My most frequently asked question on my website
is some version of “How do I deal with
the doctor who is closed to the idea of complementary
modalities?” Because of the number of
people asking similar questions, I decided to
write an article on the topic recognizing that
many more readers are thinking about the question
than those who actually send me an e-mail. I
will be using my own experience at Mercy in
Durango as the basis for the article, recognizing
that each of us will have our own unique settings,
culture, and requirements.
Here Are Several Ideas About Interacting With
First, it is most helpful to have a
physician champion of the program who can talk
with other physicians. It is even better
if you have a few physician champions. It is
even better if those physicians are in different
sections of the hospital (e.g., a surgeon, a
primary care doctor, a psychiatrist, and/or
Second, if the nurses are the stronger
advocates, you might choose to go through nursing
services to initiate the program. That
is what we did at Mercy. That allowed me to
go to the individual physician department meetings
and talk about the program as a FYI rather than
getting their entire buy-in at the beginning.
I did ask them if they would prefer to order
the program or simply give their permission
for nurses to ask the TLC team for sessions.
They preferred to give permission since most
of them didn't feel like they understood complementary
modalities enough to order them. I then asked
if they would like to be called for each patient
or sign blanket permission. Initially, all physicians
in each department meeting asked to be called.
Over the course of the next year, nearly every
doc signed a blanket permission both to prevent
the hassle of being called about each patient
and because they saw that the program was effective.
Probably three things were equally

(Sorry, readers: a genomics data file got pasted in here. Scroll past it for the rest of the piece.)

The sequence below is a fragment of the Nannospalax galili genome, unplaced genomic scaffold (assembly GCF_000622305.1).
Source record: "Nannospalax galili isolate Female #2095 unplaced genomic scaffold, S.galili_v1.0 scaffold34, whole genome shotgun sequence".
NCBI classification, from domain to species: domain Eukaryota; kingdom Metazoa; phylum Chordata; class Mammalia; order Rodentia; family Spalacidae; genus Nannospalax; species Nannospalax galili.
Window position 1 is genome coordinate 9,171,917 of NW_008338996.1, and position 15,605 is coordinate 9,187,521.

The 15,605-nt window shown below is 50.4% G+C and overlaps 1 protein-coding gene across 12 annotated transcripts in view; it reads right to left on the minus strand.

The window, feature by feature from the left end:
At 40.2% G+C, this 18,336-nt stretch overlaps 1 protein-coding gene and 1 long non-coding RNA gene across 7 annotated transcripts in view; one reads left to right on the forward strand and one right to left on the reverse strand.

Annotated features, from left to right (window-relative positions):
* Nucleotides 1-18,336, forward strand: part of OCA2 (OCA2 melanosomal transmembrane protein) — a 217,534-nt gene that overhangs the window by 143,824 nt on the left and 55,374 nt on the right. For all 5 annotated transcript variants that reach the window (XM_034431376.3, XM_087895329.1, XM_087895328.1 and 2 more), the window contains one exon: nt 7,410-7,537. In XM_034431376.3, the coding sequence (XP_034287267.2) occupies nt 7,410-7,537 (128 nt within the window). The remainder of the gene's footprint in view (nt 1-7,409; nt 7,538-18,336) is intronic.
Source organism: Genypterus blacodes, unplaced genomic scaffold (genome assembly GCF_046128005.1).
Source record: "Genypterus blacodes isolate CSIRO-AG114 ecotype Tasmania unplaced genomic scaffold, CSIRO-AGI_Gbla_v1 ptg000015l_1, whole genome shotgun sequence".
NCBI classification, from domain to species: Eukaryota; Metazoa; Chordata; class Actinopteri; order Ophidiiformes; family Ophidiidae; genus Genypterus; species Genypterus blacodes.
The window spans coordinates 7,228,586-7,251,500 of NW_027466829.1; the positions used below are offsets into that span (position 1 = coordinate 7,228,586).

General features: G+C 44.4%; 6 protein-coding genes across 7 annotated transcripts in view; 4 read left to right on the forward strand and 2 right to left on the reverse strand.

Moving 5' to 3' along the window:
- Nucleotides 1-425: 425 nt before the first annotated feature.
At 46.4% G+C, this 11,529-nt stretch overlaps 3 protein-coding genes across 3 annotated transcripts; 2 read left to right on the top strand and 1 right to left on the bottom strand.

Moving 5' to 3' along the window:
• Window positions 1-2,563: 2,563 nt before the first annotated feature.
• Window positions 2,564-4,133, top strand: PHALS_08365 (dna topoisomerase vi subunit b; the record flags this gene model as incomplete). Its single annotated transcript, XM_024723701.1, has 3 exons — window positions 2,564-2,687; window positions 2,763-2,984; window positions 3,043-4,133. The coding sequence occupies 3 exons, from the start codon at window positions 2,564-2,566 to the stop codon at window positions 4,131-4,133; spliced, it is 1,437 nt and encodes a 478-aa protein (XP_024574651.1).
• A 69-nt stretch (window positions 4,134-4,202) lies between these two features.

important in swaying the doctors toward the
program. We asked each patient their
anxiety and pain levels (0-10 scale) before
and after each session so that we could accumulate
statistical data that I could give to the doctors
in a brief report every 3 months. Having the
data helped doctors to approve of the program.
Equally important was the subjective response
of their patients who kept telling them that
it was one of the most important parts of their
healing process. Finally, it was essential that
we had respectful holistic nurses who understood
hospital culture as the TLC team kept political
issues from building up during the time that
we were changing the hospital culture.
It is important to offer education
about the modalities to physicians.
Right before we began the program, I did give
a CME on the modalities that we were using and
the research behind them, but it was poorly
attended by the doctors. I think it was primarily
of political importance in that it let them
know that there was enough research to put on
a CME session. I did, however, write up a one-page
summary of the talk and put it in each doctor's
mailbox. I don't know if they read it, but again
the effort was made to keep them informed every
step of the way.
Education is important, but experience
may be even more powerful. We offered
TLC sessions for doctors' day and that gave
some more doctors an opportunity to experience
what we were talking about. I offered to meet
individually with reluctant doctors to discuss
the literature in detail. My experience was
if they were that reluctant, they didn't usually
want to spend their time getting educated about
the program, but, again, the effort on my part
was worth the while. Mostly, we simply carried
on as usual and gradually doctors came to appreciate
and embrace the program.
As with any innovative program, we
still have an occasional reluctant physician.
With the sway of the entire hospital
culture of 130 other doctors and having met
with them to discuss the literature and our
results with over 3000 sessions over 4 years
at Mercy, at this point we are simply telling
their patients that they must ask their reluctant
doctors for permission to have a TLC session.
It is admittedly dropping water on a stone,
but with the improving understanding of patients'
rights, I think eventually these doctors will
change their minds. There gets to be a point
where if you push too hard, physicians tend
to dig in their heels and claim professional
privilege, so I don't want to push too hard.
Nearly every program that introduces
complementary therapies will encounter this
issue. I hope that my experiences and
thoughts are helpful to you as you face issues
in your program. If you have other ideas about
working with reluctant physicians, please share
them with me.
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